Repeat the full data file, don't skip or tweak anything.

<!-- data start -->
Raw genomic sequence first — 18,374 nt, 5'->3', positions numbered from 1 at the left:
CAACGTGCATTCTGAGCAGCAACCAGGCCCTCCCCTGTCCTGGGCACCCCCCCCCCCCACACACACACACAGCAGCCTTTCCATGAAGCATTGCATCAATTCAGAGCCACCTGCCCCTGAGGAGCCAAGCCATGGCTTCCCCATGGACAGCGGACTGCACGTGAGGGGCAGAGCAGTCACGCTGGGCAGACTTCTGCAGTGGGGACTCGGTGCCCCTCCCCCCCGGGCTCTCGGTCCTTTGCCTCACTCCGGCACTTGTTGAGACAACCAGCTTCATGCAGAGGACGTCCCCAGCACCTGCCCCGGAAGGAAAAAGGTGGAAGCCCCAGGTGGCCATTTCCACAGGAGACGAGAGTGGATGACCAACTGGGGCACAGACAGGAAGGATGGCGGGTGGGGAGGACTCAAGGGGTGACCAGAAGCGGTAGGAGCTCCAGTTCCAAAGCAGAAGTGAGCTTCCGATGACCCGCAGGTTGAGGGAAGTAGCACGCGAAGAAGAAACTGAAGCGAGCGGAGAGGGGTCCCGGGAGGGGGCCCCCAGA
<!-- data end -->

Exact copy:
Raw genomic sequence first — 18,374 nt, 5'->3', positions numbered from 1 at the left:
CAACGTGCATTCTGAGCAGCAACCAGGCCCTCCCCTGTCCTGGGCACCCCCCCCCCCCACACACACACACAGCAGCCTTTCCATGAAGCATTGCATCAATTCAGAGCCACCTGCCCCTGAGGAGCCAAGCCATGGCTTCCCCATGGACAGCGGACTGCACGTGAGGGGCAGAGCAGTCACGCTGGGCAGACTTCTGCAGTGGGGACTCGGTGCCCCTCCCCCCCGGGCTCTCGGTCCTTTGCCTCACTCCGGCACTTGTTGAGACAACCAGCTTCATGCAGAGGACGTCCCCAGCACCTGCCCCGGAAGGAAAAAGGTGGAAGCCCCAGGTGGCCATTTCCACAGGAGACGAGAGTGGATGACCAACTGGGGCACAGACAGGAAGGATGGCGGGTGGGGAGGACTCAAGGGGTGACCAGAAGCGGTAGGAGCTCCAGTTCCAAAGCAGAAGTGAGCTTCCGATGACCCGCAGGTTGAGGGAAGTAGCACGCGAAGAAGAAACTGAAGCGAGCGGAGAGGGGTCCCGGGAGGGGGCCCCCAGA